Community Research and Development Information Service - CORDIS

Microscopic imaging sans fluorescent dyes

The conventional method used for dying microscopic objects for spatial visualisation has been through the use of fluorescence dyes. However, a German university now offers an innovative method that does not require additional fluorescent dyes.
Microscopic imaging sans fluorescent dyes
Direct Confocal Absorption Microscopy (dCAM) is a new 3-dimensional imaging microscopy process, which directly uses the object's self-absorption through a pump-probe method. The exiting laser beam, or pump laser, changes the transmission of the microscopic sample. The probe laser then detects this change and produces an electronic evaluation. The object is also recorded three-dimensionally providing a volume image.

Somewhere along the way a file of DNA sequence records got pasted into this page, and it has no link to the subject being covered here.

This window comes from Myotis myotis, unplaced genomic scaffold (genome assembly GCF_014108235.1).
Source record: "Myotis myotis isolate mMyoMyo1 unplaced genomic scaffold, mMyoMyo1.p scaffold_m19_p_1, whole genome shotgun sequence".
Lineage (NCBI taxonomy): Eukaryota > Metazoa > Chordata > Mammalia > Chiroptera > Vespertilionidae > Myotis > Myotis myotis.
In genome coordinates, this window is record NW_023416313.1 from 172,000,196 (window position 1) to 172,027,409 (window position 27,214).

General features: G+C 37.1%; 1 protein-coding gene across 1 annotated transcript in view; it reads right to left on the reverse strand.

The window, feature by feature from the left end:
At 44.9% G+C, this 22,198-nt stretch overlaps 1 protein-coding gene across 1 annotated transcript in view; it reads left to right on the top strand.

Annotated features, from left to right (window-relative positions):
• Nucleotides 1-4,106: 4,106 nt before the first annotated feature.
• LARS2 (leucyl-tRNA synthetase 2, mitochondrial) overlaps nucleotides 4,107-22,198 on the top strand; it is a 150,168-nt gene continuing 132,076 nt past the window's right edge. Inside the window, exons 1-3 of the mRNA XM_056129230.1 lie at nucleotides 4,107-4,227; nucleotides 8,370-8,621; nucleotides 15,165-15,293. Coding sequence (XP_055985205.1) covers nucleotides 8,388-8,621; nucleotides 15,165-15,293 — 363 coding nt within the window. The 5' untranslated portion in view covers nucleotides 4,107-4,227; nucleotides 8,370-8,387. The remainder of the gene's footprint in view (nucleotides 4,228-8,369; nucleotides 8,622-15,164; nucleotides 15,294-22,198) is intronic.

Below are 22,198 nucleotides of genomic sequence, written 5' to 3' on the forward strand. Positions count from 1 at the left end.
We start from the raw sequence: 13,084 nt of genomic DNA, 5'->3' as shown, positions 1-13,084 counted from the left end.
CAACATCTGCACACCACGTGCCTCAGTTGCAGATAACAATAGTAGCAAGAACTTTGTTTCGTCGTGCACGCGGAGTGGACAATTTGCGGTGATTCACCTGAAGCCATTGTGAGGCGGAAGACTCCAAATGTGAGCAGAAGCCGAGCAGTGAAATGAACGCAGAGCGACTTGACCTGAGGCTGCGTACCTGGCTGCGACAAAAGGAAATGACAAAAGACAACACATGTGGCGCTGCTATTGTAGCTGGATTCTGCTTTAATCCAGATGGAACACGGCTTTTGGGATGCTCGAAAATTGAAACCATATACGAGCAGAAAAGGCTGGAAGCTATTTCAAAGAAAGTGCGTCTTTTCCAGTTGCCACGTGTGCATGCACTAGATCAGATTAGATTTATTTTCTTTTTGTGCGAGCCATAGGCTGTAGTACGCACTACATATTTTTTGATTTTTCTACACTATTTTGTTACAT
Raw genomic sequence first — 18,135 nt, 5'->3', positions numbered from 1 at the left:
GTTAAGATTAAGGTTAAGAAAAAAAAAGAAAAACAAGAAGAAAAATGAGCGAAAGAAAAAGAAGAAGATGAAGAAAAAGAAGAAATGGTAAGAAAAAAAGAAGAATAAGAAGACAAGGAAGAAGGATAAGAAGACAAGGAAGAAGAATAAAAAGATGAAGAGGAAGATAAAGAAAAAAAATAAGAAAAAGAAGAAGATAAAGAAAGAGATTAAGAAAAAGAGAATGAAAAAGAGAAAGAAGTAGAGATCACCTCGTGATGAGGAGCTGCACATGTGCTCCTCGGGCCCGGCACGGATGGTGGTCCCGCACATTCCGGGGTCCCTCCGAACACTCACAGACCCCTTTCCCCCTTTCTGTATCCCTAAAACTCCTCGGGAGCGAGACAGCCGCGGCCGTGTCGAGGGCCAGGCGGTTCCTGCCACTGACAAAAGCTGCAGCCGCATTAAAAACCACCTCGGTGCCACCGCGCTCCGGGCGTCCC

The new method has several advantages. Firstly, contamination with toxic fluorescence dyes does not occur. Secondly, it is not necessary to dye the sample, and thirdly, non-fluorescence dyes are used. Additional advantages include the improved colour channel separation and the fact that it is undisturbed by ambient light.

What all these advantages add up to is a higher resolution as compared to conventional methods. This method is suitable in situations where fluorescence dyes cannot be used as in the case of transparent polymers and it is also easy to incorporate into other current systems.
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